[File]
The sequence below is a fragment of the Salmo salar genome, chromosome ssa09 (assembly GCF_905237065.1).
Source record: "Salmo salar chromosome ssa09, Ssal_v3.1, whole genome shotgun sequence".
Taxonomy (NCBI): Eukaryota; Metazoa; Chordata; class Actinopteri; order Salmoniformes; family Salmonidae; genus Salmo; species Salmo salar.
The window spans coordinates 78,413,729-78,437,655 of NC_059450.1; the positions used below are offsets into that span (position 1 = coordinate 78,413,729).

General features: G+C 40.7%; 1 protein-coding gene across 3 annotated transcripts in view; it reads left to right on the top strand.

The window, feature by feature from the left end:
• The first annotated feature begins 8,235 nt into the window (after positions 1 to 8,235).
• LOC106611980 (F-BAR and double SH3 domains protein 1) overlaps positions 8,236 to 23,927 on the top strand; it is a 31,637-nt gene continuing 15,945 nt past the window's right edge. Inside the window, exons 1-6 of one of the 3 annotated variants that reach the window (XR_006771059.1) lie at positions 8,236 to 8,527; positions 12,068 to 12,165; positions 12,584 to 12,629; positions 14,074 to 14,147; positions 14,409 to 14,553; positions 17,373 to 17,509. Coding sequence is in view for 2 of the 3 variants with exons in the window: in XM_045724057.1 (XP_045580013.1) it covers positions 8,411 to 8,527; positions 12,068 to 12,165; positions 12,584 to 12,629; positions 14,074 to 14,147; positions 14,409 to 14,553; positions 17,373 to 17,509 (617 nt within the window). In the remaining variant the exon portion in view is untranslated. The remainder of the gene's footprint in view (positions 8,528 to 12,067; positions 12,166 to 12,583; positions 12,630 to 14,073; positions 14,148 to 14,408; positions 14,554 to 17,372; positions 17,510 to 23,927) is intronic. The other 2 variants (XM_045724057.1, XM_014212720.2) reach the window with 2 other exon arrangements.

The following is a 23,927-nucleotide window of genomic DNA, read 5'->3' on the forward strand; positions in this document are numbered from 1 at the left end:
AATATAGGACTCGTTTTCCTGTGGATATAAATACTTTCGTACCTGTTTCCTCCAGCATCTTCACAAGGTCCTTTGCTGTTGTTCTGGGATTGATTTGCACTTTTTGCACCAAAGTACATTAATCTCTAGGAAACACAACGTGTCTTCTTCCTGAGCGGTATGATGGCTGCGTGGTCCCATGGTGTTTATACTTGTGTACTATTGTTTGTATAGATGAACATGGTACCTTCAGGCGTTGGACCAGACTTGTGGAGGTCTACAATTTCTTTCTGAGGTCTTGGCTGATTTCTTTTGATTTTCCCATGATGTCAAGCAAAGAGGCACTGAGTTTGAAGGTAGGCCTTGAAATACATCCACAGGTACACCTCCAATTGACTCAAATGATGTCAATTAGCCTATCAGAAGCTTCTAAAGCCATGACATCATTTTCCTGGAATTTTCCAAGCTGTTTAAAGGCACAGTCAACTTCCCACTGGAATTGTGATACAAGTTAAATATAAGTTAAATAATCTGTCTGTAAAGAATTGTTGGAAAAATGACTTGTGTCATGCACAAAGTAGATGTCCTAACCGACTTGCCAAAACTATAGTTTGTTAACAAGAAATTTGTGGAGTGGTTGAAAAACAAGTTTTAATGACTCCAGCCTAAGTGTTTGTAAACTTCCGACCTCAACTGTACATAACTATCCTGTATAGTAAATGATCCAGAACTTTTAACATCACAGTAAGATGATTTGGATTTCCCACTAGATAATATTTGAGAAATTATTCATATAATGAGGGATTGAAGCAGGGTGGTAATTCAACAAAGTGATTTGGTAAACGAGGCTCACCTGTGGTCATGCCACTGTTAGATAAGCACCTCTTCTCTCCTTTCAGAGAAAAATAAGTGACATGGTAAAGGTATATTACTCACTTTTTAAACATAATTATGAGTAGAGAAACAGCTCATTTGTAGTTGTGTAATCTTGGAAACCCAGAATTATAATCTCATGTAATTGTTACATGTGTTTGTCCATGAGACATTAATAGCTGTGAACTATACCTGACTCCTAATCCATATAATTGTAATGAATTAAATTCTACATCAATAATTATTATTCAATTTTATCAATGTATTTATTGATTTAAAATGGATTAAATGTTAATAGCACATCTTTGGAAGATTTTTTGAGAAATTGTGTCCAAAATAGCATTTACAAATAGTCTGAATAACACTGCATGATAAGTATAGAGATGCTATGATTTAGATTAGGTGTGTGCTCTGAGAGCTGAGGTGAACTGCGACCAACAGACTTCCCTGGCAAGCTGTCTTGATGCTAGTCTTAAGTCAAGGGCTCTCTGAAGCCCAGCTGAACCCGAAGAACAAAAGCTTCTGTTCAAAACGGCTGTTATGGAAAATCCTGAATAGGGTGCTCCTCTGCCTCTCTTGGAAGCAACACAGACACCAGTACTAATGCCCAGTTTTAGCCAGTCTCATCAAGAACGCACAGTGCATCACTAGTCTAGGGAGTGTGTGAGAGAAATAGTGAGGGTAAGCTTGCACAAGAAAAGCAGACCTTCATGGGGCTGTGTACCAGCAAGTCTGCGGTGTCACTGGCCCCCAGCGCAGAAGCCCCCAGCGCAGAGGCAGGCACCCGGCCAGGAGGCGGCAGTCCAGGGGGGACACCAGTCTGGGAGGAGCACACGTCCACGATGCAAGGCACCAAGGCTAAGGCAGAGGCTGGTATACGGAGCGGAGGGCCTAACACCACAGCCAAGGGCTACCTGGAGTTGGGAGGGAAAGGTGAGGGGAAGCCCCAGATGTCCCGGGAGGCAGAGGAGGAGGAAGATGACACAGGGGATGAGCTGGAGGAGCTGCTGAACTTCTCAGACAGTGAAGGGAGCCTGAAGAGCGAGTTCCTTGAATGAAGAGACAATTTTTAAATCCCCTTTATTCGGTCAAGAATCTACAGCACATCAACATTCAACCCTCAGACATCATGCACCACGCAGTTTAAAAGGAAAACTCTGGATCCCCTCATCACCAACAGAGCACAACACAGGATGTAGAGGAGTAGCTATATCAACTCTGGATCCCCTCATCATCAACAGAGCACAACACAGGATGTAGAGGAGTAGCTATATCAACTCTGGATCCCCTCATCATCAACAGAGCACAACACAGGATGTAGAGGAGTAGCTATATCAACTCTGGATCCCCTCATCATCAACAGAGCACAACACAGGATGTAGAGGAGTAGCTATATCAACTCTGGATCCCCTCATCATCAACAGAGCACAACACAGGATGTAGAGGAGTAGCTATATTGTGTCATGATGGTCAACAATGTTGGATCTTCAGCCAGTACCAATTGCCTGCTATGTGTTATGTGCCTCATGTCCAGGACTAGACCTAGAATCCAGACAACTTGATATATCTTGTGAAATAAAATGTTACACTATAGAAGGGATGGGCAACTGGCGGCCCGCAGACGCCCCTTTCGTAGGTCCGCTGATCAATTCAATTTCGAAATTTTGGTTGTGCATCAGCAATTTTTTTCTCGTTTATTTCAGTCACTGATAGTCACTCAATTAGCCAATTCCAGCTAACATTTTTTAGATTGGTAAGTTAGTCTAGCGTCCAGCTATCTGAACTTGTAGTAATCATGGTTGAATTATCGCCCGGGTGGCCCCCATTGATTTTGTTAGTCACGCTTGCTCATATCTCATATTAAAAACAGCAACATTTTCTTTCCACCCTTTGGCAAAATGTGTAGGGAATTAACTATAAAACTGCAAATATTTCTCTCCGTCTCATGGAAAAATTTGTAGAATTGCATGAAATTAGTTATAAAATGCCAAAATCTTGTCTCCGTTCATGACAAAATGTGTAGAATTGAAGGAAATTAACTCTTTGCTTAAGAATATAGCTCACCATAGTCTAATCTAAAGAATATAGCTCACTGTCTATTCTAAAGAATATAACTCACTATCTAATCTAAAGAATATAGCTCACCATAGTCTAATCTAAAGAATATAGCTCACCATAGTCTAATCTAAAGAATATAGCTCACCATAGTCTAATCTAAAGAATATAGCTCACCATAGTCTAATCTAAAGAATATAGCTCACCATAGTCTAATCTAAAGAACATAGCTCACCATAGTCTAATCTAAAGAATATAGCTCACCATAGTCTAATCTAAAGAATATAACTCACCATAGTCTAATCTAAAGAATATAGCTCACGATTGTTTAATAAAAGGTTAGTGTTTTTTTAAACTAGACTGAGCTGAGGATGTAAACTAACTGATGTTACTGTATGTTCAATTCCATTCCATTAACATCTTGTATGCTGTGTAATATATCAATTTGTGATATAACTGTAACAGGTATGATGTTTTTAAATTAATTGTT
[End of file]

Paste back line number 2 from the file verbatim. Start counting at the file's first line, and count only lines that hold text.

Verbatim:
Source record: "Salmo salar chromosome ssa09, Ssal_v3.1, whole genome shotgun sequence".